by EBSCO Medical Review Board
(Hereditary Motor and Sensory Neuropathies; HMSNs)


Charcot-Marie-Tooth (CMT) disease is a group of inherited disorders. It harms the nerves that control movement and feeling in the arms and legs. The disease gets worse over time.

CMT can be:

  • Type 1—This type affects the coating of the nerve called the myelin sheath, causing nerve impulses to travel more slowly. It usually happens to children and teens. It is the most common type of CMT.
  • Type 2—This type affects the part of the nerve called the axons. The speed of the nerves is normal, but the size or amount of impulses is less than normal. This type of CMT is less common. It happens after the teen years.
  • Type 3—Also called Dejerine-Sottas disease, this is a rare, severe form of CMT. It is sometimes thought to be a subtype of CMT Type 1.
  • Type 4—This is like Type 1, but often less severe. A person with it is less likely to pass it on to their children.


CMT is caused by changes in genes. In most people, the change is inherited. Some forms happen when only one copy of the abnormal gene is inherited. Other forms happen when both copies are inherited. Some other forms are inherited due to an abnormal x-linked chromosome.

Nerve Cell
Nucleus Image
Copyright © Nucleus Medical Media, Inc.

Risk Factors

The risk of this problem is higher in people who have family members with this disease.


The symptoms a person has depend on the type of CMT. Problems often start before age 30. The first sign is often a high arched foot or problems walking.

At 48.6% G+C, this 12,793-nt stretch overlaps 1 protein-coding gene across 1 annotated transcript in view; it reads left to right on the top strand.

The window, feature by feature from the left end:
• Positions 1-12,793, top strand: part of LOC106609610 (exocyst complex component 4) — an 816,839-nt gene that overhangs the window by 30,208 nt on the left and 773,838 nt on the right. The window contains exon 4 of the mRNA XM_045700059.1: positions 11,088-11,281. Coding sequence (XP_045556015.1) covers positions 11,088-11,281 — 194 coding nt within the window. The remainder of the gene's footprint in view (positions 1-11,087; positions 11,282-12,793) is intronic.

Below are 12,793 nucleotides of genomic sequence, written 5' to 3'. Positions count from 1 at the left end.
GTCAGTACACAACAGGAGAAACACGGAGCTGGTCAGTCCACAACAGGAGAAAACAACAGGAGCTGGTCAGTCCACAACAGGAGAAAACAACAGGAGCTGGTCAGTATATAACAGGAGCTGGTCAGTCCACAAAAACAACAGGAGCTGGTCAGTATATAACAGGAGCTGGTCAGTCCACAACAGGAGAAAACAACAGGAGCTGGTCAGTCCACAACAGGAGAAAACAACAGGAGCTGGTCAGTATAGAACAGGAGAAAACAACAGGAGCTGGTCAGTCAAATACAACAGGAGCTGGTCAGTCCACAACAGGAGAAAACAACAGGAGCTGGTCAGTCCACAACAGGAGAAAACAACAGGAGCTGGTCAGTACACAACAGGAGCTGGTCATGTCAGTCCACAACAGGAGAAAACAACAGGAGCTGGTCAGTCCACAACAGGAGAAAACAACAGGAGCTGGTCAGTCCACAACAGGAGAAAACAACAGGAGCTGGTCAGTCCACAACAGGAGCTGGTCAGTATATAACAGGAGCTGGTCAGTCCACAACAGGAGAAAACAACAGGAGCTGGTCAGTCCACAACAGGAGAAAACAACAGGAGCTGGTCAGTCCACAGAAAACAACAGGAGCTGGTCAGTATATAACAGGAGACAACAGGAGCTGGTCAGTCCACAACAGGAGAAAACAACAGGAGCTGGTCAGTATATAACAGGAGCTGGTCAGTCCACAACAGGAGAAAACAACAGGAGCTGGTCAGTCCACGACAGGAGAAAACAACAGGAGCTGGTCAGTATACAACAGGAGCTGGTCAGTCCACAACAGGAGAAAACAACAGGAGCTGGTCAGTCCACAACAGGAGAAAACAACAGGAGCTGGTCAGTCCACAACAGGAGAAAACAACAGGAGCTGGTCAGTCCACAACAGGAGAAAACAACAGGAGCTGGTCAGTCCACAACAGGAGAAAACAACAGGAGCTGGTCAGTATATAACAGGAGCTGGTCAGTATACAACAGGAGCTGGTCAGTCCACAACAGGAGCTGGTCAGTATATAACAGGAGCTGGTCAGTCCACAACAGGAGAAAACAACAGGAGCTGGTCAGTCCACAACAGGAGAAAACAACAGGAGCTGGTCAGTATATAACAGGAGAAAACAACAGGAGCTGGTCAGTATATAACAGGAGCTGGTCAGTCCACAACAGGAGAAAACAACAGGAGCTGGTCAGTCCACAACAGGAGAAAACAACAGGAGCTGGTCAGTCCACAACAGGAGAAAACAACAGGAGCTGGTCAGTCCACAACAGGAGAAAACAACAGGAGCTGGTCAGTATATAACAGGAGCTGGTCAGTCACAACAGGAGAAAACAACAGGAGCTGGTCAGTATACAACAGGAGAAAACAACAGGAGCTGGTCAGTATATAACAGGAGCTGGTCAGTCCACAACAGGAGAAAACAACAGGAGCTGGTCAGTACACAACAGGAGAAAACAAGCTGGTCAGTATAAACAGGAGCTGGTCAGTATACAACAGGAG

Other problems may be:

  • Flexed toes
  • A hard time holding the foot up in a horizontal position
  • Slapping the feet on the floor when walking
  • Muscle cramping and weakness in the legs that can spread to the arms later in life
  • Decreased feeling in the feet and legs
  • Problems with balance
  • Type 3 symptoms:
    • Babies who learn to walk late due to weakness of the leg muscles closest to the trunk
    • Severe sensory problems
    • Problems hearing


The doctor will ask about your symptoms and health history. A physical exam will be done.

Nerve and muscle function will be tested. This can be done with:

Blood tests may be done to look for genetic problems.


There is no cure. Treatment may help to reduce symptoms. Options are:

  • Physical and occupational therapy
  • Braces on the lower legs
  • Shoe inserts to correct foot deformity
  • Foot care and routine exams with a foot specialist
  • Surgery


There are no known guidelines to prevent this health problem.


Charcot-Marie-Tooth Association 

National Institute of Neurological Disorders and Stroke 


About Kids Health—The Hospital for Sick Children 

Health Canada 


Bird TD. Charcot-Marie-Tooth hereditary neuropathy overview. GeneReviews 2016 Sep 1.

Charcot-Marie- Tooth disease. EBSCO DynaMed website. Available at: Accessed December 30, 2020.

Revision Information